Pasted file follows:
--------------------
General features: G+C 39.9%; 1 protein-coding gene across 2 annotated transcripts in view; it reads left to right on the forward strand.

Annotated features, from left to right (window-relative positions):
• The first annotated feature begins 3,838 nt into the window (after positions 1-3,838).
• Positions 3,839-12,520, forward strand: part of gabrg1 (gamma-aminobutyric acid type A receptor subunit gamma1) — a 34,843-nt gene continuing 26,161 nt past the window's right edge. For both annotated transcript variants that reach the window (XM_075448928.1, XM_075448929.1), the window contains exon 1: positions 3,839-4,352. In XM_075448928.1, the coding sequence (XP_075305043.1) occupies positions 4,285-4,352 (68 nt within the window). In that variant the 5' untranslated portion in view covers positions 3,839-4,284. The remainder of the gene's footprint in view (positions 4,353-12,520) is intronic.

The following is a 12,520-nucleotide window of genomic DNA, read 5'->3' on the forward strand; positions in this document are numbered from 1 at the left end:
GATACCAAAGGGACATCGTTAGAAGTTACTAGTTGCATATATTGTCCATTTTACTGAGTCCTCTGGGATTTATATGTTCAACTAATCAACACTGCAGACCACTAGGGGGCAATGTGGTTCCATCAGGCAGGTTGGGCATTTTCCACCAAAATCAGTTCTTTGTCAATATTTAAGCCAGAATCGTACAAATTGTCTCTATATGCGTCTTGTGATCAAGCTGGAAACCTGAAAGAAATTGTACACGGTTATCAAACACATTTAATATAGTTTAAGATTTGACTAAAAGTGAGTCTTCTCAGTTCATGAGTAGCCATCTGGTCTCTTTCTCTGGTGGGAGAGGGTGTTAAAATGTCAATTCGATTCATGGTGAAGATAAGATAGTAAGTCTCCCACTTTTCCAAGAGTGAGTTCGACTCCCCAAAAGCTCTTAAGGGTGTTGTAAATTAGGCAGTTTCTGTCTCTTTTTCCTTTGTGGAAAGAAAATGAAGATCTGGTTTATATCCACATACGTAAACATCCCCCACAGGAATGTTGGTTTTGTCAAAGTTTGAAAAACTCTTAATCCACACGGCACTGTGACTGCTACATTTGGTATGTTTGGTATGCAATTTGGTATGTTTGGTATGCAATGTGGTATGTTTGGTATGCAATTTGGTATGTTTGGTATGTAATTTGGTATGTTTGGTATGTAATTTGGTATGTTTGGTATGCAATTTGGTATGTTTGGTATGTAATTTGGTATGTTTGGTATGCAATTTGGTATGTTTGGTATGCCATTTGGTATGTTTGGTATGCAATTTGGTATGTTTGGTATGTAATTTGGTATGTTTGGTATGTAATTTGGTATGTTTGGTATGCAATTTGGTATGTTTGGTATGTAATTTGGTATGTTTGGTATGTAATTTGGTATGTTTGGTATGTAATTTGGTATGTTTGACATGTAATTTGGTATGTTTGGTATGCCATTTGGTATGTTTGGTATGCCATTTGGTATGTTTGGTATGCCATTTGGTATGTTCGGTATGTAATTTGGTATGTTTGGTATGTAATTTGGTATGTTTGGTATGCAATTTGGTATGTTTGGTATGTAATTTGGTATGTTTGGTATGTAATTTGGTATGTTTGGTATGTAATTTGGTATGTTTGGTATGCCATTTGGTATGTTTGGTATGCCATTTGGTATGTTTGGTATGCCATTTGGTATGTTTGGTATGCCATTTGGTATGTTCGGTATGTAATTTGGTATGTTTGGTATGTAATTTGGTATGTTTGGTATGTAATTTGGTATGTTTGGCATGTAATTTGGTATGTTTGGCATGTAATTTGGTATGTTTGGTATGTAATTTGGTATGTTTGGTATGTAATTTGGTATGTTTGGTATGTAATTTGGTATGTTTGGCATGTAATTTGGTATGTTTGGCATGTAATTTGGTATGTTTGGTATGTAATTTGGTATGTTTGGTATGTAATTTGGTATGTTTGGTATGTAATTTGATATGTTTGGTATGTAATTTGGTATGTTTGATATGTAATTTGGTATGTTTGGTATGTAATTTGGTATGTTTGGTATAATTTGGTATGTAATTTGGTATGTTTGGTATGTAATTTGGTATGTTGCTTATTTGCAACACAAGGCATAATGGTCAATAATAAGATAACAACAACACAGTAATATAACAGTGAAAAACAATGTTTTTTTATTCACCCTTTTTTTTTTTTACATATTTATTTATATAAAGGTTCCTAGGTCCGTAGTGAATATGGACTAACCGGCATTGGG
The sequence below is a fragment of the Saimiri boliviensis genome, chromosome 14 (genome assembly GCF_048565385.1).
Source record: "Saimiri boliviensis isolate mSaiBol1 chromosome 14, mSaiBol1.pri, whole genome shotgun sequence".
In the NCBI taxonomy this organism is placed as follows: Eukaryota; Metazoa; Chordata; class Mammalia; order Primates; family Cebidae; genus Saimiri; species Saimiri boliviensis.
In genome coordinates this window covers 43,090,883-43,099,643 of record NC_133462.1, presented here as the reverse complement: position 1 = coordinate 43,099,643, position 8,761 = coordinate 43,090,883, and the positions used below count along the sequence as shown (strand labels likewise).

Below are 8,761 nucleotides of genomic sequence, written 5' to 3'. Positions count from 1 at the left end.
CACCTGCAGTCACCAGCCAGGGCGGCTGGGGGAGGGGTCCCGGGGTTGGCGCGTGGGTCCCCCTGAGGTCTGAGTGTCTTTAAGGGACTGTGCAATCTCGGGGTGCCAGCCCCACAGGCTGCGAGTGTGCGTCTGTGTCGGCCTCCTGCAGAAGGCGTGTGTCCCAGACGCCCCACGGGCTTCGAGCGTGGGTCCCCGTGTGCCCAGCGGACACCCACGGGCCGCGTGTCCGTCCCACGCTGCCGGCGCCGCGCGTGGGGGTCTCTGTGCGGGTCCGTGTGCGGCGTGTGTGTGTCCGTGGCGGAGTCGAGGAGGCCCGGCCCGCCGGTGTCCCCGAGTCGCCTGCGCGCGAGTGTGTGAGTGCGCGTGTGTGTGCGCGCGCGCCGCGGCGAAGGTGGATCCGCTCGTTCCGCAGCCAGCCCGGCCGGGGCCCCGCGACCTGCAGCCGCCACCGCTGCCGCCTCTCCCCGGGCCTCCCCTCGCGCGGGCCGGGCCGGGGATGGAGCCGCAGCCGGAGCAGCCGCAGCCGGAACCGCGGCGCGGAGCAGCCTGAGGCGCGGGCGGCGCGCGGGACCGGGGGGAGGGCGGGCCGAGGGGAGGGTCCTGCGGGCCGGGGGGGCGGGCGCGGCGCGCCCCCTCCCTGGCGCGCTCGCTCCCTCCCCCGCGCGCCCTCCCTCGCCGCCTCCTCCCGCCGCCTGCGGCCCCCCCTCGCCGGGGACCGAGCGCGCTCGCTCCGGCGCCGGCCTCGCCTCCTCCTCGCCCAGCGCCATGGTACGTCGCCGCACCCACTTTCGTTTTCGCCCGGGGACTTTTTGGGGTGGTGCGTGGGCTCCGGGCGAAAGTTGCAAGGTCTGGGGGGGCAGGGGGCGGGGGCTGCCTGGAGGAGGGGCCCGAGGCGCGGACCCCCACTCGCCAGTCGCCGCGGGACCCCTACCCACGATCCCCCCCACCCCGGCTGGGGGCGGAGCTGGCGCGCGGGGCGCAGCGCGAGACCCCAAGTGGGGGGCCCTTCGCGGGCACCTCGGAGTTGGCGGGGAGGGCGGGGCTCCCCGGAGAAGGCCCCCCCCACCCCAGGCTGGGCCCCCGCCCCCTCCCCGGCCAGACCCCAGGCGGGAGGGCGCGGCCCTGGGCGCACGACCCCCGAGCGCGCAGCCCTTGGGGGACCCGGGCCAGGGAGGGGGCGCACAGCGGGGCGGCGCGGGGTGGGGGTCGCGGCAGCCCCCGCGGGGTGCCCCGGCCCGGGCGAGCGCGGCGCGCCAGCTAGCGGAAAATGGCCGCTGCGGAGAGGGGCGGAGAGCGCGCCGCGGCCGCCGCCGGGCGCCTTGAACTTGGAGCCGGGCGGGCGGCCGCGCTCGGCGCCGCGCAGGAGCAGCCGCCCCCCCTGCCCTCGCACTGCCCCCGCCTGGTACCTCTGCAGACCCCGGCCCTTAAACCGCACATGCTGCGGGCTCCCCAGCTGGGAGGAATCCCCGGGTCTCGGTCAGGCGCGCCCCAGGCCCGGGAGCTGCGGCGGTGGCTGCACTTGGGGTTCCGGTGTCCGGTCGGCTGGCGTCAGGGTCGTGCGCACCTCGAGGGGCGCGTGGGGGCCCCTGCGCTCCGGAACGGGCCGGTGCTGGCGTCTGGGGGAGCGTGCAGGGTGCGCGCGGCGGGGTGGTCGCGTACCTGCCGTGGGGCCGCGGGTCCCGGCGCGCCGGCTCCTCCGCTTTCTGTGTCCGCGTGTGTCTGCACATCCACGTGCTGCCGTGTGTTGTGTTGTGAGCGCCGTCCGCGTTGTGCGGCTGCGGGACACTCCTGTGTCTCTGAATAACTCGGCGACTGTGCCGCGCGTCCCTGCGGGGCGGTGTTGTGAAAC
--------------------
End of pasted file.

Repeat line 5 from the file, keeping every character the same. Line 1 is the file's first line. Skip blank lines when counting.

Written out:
The following is a 12,520-nucleotide window of genomic DNA, read 5'->3' on the forward strand; positions in this document are numbered from 1 at the left end: